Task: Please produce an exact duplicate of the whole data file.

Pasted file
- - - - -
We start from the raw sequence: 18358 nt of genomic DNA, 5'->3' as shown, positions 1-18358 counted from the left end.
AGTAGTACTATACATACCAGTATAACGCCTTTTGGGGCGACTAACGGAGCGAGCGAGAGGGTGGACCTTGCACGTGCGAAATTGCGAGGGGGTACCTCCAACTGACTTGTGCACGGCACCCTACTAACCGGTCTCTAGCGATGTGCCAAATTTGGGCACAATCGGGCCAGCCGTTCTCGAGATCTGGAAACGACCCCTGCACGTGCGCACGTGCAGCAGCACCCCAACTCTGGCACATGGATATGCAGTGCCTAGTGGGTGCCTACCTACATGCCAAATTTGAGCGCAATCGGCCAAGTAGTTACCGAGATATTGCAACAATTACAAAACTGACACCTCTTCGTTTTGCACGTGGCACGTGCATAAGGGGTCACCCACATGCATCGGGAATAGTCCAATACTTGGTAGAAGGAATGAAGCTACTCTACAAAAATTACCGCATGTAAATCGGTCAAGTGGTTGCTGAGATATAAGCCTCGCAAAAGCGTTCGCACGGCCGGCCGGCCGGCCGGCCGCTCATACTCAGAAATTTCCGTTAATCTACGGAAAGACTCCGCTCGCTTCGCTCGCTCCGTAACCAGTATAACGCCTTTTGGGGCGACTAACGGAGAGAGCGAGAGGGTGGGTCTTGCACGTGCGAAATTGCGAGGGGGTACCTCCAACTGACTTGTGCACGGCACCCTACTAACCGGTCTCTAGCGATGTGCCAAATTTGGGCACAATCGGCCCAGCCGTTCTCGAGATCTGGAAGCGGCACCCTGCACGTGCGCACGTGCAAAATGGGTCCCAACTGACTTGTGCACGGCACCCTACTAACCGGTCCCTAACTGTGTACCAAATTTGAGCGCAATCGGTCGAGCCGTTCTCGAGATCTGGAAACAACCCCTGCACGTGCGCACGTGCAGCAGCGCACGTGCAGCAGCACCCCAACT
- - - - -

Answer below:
We start from the raw sequence: 18358 nt of genomic DNA, 5'->3' as shown, positions 1-18358 counted from the left end.
AGTAGTACTATACATACCAGTATAACGCCTTTTGGGGCGACTAACGGAGCGAGCGAGAGGGTGGACCTTGCACGTGCGAAATTGCGAGGGGGTACCTCCAACTGACTTGTGCACGGCACCCTACTAACCGGTCTCTAGCGATGTGCCAAATTTGGGCACAATCGGGCCAGCCGTTCTCGAGATCTGGAAACGACCCCTGCACGTGCGCACGTGCAGCAGCACCCCAACTCTGGCACATGGATATGCAGTGCCTAGTGGGTGCCTACCTACATGCCAAATTTGAGCGCAATCGGCCAAGTAGTTACCGAGATATTGCAACAATTACAAAACTGACACCTCTTCGTTTTGCACGTGGCACGTGCATAAGGGGTCACCCACATGCATCGGGAATAGTCCAATACTTGGTAGAAGGAATGAAGCTACTCTACAAAAATTACCGCATGTAAATCGGTCAAGTGGTTGCTGAGATATAAGCCTCGCAAAAGCGTTCGCACGGCCGGCCGGCCGGCCGGCCGCTCATACTCAGAAATTTCCGTTAATCTACGGAAAGACTCCGCTCGCTTCGCTCGCTCCGTAACCAGTATAACGCCTTTTGGGGCGACTAACGGAGAGAGCGAGAGGGTGGGTCTTGCACGTGCGAAATTGCGAGGGGGTACCTCCAACTGACTTGTGCACGGCACCCTACTAACCGGTCTCTAGCGATGTGCCAAATTTGGGCACAATCGGCCCAGCCGTTCTCGAGATCTGGAAGCGGCACCCTGCACGTGCGCACGTGCAAAATGGGTCCCAACTGACTTGTGCACGGCACCCTACTAACCGGTCCCTAACTGTGTACCAAATTTGAGCGCAATCGGTCGAGCCGTTCTCGAGATCTGGAAACAACCCCTGCACGTGCGCACGTGCAGCAGCGCACGTGCAGCAGCACCCCAACT